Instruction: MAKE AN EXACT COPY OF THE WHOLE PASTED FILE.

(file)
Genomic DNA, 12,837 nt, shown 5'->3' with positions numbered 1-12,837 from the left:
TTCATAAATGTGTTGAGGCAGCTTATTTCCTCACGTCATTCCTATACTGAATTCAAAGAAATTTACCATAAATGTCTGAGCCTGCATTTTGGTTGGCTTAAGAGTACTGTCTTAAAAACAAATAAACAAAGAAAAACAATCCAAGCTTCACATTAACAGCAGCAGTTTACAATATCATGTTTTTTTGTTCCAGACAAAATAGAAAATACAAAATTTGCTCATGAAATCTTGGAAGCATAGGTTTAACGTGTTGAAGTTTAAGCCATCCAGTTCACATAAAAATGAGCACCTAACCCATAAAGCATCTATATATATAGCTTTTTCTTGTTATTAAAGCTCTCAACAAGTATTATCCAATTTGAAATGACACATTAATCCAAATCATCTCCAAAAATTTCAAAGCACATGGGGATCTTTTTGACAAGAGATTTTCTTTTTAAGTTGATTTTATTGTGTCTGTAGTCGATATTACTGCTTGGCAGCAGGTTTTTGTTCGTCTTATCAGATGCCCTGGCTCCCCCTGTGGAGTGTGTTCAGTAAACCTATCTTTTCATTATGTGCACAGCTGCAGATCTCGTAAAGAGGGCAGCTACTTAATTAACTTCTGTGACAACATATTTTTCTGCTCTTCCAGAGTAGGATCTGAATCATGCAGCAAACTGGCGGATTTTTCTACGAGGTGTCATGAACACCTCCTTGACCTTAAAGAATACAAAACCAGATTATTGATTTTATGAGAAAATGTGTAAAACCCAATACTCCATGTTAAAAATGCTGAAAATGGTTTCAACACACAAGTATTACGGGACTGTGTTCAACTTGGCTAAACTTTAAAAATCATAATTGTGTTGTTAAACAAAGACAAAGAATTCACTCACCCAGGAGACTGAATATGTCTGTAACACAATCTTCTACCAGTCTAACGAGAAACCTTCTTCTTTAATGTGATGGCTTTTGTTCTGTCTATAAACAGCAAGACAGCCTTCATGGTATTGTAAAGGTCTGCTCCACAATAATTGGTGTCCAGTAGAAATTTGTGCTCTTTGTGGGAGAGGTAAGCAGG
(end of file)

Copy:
Genomic DNA, 12,837 nt, shown 5'->3' with positions numbered 1-12,837 from the left:
TTCATAAATGTGTTGAGGCAGCTTATTTCCTCACGTCATTCCTATACTGAATTCAAAGAAATTTACCATAAATGTCTGAGCCTGCATTTTGGTTGGCTTAAGAGTACTGTCTTAAAAACAAATAAACAAAGAAAAACAATCCAAGCTTCACATTAACAGCAGCAGTTTACAATATCATGTTTTTTTGTTCCAGACAAAATAGAAAATACAAAATTTGCTCATGAAATCTTGGAAGCATAGGTTTAACGTGTTGAAGTTTAAGCCATCCAGTTCACATAAAAATGAGCACCTAACCCATAAAGCATCTATATATATAGCTTTTTCTTGTTATTAAAGCTCTCAACAAGTATTATCCAATTTGAAATGACACATTAATCCAAATCATCTCCAAAAATTTCAAAGCACATGGGGATCTTTTTGACAAGAGATTTTCTTTTTAAGTTGATTTTATTGTGTCTGTAGTCGATATTACTGCTTGGCAGCAGGTTTTTGTTCGTCTTATCAGATGCCCTGGCTCCCCCTGTGGAGTGTGTTCAGTAAACCTATCTTTTCATTATGTGCACAGCTGCAGATCTCGTAAAGAGGGCAGCTACTTAATTAACTTCTGTGACAACATATTTTTCTGCTCTTCCAGAGTAGGATCTGAATCATGCAGCAAACTGGCGGATTTTTCTACGAGGTGTCATGAACACCTCCTTGACCTTAAAGAATACAAAACCAGATTATTGATTTTATGAGAAAATGTGTAAAACCCAATACTCCATGTTAAAAATGCTGAAAATGGTTTCAACACACAAGTATTACGGGACTGTGTTCAACTTGGCTAAACTTTAAAAATCATAATTGTGTTGTTAAACAAAGACAAAGAATTCACTCACCCAGGAGACTGAATATGTCTGTAACACAATCTTCTACCAGTCTAACGAGAAACCTTCTTCTTTAATGTGATGGCTTTTGTTCTGTCTATAAACAGCAAGACAGCCTTCATGGTATTGTAAAGGTCTGCTCCACAATAATTGGTGTCCAGTAGAAATTTGTGCTCTTTGTGGGAGAGGTAAGCAGG